If the original road system proves unworkable as a city develops, it becomes progressively more difficult to transport items around. Thus, you should have a plan in place while creating the City and allocate enough space for avenues, blocks and routes that automobiles use to move around. Good practices include laying out major roads in advance, allowing space for diverse industries to expand, keeping structures that cause a lot of traffic away from small roads, …
Provide Several Route To The Highway
Industrial zone that wants to export raw materials or finished goods outside of the City needs to establish a convenient alternate route to the City’s highways. In Cities: Skylines, trucks are frequently one of the most significant sources of traffic issues, if not the biggest. As a result, it is key to give industrial trucks a route out that doesn’t involve passing through areas with a high density of people or narrowed streets.
Construct Elementary School And Clinic
A medical clinic and an elementary school are the two things you must invest in if you want to expand your City. These structures should stay in between your current City and the area you intend to expand. The foundation of a vibrant city is a populace that is both well-educated and in good health.
Give Police, Fire Station And Landfill Some Thought
By the time you have unlocked the landfill amenity, it’s not unusual to see garbage icons start to emerge above some of the buildings. Locate the Landfill close to the industrial area because your citizens wouldn’t want to live by a garbage site. The Police Station and Fire Stations are also unlocked when the Landfill is unlocked. Place the police and fire stations where the citizens can easily access them.
Why are people abandoning my city?
The level of happiness among your citizens affects their employment, crime rates and purchasing power. People would flee your city when things are so bad which leads to poor living conditions. You may increase their happiness by ensuring their safety, providing them with education and so on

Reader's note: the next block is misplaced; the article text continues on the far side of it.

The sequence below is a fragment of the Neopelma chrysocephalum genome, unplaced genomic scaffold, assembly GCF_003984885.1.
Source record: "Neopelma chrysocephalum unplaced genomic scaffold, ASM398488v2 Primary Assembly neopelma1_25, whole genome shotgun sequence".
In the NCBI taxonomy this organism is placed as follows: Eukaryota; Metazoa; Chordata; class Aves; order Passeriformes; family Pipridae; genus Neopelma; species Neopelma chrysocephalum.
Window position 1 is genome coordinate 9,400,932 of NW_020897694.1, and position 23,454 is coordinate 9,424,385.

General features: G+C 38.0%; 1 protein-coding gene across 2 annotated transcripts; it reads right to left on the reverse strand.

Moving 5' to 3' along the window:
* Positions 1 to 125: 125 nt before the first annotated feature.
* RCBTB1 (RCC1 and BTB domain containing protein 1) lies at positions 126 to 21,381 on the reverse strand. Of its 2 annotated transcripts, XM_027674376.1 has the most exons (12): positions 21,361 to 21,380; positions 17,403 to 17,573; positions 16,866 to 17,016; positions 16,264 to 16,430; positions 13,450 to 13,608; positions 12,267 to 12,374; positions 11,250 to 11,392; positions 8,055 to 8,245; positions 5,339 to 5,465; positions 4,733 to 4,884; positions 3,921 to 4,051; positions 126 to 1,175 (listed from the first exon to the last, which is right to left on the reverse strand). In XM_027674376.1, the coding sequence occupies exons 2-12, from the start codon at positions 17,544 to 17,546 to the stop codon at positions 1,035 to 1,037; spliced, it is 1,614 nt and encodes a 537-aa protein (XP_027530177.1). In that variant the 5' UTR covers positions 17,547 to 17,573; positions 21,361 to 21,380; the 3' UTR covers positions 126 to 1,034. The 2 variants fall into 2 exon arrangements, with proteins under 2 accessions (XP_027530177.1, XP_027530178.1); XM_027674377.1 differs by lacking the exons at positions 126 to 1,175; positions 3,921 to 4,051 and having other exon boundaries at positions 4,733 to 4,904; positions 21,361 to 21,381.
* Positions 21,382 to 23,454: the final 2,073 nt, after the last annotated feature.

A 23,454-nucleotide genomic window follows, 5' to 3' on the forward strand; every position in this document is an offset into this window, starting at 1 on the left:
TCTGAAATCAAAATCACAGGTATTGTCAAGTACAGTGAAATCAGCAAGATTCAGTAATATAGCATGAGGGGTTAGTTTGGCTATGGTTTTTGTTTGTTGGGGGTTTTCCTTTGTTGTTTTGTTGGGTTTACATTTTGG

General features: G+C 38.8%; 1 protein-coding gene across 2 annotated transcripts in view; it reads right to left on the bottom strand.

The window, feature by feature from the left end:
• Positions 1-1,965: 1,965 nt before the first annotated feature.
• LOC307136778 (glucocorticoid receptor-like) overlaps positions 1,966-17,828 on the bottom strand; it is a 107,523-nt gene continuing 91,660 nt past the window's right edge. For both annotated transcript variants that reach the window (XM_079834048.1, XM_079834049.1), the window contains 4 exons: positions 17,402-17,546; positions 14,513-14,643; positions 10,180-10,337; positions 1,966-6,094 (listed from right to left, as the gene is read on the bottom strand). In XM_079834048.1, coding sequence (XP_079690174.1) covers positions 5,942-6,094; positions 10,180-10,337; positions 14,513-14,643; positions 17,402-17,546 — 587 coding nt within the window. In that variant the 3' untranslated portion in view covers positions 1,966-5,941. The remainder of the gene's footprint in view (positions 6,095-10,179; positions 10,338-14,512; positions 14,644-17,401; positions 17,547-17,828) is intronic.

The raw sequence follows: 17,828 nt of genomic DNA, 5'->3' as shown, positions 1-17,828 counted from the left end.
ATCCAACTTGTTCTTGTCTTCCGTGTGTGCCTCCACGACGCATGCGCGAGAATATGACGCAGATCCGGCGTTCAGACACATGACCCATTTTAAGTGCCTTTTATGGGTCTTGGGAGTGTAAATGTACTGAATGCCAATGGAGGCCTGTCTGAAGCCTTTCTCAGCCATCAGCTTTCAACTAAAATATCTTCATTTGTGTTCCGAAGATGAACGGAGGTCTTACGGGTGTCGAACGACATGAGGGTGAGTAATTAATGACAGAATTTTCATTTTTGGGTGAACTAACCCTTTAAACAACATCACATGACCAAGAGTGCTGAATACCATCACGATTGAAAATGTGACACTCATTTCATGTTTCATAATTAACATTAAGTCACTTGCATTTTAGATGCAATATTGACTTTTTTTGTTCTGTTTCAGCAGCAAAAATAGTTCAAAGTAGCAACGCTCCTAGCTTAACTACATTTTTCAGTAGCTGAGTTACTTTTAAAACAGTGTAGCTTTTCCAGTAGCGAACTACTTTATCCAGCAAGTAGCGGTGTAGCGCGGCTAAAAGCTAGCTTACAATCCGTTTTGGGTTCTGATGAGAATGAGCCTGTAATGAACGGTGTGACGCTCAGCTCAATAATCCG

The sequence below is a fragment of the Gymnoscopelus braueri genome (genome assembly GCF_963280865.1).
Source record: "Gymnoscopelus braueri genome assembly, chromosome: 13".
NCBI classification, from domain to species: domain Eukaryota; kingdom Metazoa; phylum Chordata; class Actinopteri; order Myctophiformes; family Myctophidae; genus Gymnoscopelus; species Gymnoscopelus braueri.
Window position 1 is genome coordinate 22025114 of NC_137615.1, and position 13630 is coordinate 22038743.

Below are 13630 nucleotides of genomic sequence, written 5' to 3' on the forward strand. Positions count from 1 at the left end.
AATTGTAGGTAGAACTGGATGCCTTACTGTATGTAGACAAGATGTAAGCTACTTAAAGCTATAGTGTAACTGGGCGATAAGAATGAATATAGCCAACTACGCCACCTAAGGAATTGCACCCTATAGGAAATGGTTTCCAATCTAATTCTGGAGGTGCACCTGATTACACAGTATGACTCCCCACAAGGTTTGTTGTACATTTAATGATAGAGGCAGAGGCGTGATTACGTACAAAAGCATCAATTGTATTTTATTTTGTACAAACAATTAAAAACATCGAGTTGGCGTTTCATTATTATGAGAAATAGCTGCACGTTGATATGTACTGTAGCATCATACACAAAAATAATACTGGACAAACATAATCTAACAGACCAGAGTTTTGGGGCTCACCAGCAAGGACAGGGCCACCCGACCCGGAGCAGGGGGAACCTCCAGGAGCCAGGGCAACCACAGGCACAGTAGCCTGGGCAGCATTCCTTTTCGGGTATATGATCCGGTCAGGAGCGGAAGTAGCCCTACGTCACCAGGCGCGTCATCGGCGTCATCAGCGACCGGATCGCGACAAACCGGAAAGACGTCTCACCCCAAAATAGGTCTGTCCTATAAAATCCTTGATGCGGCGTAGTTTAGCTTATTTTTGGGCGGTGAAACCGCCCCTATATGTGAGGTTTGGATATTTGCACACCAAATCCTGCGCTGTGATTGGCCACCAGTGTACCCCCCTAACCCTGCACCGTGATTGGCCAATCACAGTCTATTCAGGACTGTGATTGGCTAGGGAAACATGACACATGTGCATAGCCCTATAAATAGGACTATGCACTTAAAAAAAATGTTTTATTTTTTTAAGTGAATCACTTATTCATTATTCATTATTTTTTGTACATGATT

What should I do with abandoned buildings?
Buildings that residents or staff have abandoned in Cities: Skylines are referred to as “abandonment.” Destroying abandoned structures might be beneficial because they lower the value of the land. Bulldozing abandoned structures can boost the happiness of occupants in surrounding occupied structures.
Is there a limit to the number of citizens I can have?
The maximum population in Cities: Skylines is the vanilla limit of one million, but players cannot attain it without mods. A standard 9-tile metropolis cannot accommodate 1 million people; even with 81 tiles, the maximum number of roads and buildings is 49,000.
What must be done to get a young population?
To increase the demography of the young population, increase the number of low-density homes, poison the water to kill the elderly then remove the poison’s source. Young people will start moving in to replace the dead ones.
Chris started playing PC games in the 1980s, started writing about them in the early 2000s, and (finally) started getting paid to write about them in the late 2000s. Following a few years as a regular freelancer, PC Gamer hired him in 2014, probably so he’d stop emailing them asking for more work. Chris has a love-hate relationship with survival games and an unhealthy fascination with the inner lives of NPCs. He’s also a fan of offbeat simulation games, mods, and ignoring storylines in RPGs so he can make up his own. Connect with him on Twitter.